Juries are no longer potentially staffed by 12 angry men in Illinois; we are comfortable with six slightly miffed people.
As former Illinois Gov. Pat Quinn hit the door last year, he signed a bill boosting jury pay from $10 to $25 a day and cut the jury size for civil cases from 12 to six. The law takes effect today, and it sure looks like a parting gift to the plaintiff bar that has so lovingly cared for Illinois Democrats.
We can’t imagine that boosting the jury wage from $1.25 an hour to $3.13 an hour will make life easier for anyone facing a financial hardship from jury duty. No, we’re thinking John Pastuovic of the Illinois Civil Justice League hit this nail on the head (and did not miss, hitting his thumb and thus suing the hammer maker for failing to put a thumb warning label on the hammer).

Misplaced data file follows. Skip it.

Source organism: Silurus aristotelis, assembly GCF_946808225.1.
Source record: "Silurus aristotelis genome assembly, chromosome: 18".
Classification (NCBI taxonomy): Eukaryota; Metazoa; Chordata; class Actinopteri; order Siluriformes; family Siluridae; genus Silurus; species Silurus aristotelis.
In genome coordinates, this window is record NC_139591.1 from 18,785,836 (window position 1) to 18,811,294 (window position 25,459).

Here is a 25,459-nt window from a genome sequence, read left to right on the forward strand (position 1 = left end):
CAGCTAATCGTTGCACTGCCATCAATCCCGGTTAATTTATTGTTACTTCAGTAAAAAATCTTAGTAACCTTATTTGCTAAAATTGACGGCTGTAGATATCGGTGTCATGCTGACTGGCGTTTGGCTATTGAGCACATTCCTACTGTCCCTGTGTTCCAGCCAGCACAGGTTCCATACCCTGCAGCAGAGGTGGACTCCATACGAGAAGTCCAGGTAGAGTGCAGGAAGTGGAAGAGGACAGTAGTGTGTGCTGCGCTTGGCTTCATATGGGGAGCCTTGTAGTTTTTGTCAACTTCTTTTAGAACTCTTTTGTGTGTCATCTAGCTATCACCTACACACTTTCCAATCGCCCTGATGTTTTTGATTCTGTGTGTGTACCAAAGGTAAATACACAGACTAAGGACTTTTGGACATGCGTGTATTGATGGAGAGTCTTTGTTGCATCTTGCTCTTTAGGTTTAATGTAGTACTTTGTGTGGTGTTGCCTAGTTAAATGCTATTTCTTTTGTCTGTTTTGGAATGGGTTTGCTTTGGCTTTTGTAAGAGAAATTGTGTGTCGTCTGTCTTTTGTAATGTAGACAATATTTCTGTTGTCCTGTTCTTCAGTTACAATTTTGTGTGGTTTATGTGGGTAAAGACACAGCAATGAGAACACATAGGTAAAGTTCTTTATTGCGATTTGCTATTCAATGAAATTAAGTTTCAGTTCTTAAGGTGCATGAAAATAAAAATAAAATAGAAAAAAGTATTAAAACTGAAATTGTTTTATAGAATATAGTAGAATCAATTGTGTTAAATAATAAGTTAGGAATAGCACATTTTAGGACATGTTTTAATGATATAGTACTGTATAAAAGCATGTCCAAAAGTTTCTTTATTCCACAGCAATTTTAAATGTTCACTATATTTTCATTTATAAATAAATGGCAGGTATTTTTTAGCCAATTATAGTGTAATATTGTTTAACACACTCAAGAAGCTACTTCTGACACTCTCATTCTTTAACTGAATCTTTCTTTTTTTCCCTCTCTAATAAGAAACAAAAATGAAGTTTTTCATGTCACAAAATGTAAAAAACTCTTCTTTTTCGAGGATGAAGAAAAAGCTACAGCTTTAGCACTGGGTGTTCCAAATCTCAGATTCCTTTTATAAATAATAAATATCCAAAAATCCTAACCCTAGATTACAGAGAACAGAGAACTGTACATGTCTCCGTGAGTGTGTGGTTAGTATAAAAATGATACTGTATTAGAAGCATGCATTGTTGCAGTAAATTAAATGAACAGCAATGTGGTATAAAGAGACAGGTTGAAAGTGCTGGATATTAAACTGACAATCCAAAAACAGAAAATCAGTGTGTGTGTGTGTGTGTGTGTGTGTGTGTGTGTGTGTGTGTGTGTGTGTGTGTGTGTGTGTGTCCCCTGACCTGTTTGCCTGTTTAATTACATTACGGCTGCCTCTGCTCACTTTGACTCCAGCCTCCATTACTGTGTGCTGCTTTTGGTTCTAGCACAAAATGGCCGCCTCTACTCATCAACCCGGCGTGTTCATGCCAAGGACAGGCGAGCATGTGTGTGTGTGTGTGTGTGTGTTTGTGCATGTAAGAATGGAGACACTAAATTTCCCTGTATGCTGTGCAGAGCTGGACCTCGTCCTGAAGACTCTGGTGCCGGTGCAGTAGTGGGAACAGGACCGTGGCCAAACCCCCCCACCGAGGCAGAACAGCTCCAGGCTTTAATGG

“This legislation wasn’t really about jurors’ pay; the pay issue was really a ruse.... What this legislation was really about was decreasing the size of juries,” he said.
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Let’s judge the logic of our two advocates.
John Cooney, past president of the Illinois Trial Lawyers Association, argues that you need enough people to get a cross-section of the community. Then he says six is sufficient.
Less is more? Is it easier to sway six people, or 12? Didn’t he see the 12th man, Henry Fonda, in action in that jury room?
Then he argues that if the pay is a way to get more blue collar workers to serve, that that isn’t an advantage because the plaintiff could be a billionaire.
If that’s the case, we guess all our billionaires will be venue shopping in Madison County any day now. We guess all those years of jackpot justice that led to Madison County’s reputation as a “judicial hellhole” are now in the past.
We guess we owe thanks to those fine lawyers at Dewey, Cheatham and Howe.